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They didn’t set out to do a study on divorce, but two University of Washington researchers poring over a range of sociological data saw such a clear pattern emerge that they’ve ended up with one: It turns out that that married couples divorce most often in March and August.
When the researchers plotted the data from 2001 to 2015, the divorce spike in those two months was both striking and consistent, they write in a press release. And while that data comes exclusively from Washington state, it seems to apply nationwide. The researchers followed up with a look at data from Ohio, Minnesota, Florida, and Arizona, and found the same pattern. So what’s going on? They think winter holidays and summer vacations are a big factor.
These are both “culturally sacred times for families,” says associate sociology professor Julie Brines, per the UW release. That is, couples may be reluctant to split around Christmas, or just ahead of an annual vacation, and instead view those times instead as an opportunity to mend a troubled relationship.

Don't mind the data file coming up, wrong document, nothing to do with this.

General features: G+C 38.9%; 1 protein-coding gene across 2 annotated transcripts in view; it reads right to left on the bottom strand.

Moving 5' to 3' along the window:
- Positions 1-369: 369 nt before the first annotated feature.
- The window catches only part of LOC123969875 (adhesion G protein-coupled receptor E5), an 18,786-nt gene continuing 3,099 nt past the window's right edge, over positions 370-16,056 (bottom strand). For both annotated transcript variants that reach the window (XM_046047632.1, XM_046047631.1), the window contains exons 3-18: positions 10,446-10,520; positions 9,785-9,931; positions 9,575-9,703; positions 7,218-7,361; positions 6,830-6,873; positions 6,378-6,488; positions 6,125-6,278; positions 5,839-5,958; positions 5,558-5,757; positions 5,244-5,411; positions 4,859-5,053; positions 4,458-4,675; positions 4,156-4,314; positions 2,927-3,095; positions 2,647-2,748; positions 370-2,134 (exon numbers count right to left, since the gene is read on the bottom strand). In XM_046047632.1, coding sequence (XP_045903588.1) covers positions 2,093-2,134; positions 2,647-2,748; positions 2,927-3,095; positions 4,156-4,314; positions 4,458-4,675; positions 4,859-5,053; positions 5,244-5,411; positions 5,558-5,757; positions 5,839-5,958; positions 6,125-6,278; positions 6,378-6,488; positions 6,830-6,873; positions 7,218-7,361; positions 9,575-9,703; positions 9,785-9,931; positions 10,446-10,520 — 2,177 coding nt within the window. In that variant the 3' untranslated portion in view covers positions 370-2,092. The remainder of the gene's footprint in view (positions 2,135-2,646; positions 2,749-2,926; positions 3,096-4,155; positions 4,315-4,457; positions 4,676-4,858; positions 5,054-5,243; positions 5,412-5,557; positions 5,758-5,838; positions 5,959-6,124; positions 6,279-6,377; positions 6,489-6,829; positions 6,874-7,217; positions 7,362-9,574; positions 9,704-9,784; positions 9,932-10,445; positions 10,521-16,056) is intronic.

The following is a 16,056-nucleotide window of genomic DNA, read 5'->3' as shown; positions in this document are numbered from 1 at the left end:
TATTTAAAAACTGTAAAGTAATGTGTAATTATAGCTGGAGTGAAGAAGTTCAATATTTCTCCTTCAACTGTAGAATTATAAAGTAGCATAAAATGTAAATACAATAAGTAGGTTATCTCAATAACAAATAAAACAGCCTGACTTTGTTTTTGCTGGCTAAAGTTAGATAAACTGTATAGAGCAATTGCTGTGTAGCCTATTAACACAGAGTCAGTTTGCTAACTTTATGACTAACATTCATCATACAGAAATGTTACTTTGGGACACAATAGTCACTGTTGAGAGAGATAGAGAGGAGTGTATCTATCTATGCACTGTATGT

“One last shot,” as Brines puts it, per the Atlantic. If they fail, the added stress of the holidays or the tight quarters of a vacation then push the couple toward divorce.
The delay from post-holidays to March in the divorce filings may be because the holidays put such a heavy dent in the wallet, notes Bustle. That’s less of an issue in the summer, and the researchers speculate that, for couples with kids, the start of school may actually speed things along. (This woman was selling her wedding dress to pay for her divorce, complete with “stench of betrayal.”)
By John Johnson
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This article originally appeared on Newser: One of the Peak Times for Divorce Is Nearly Over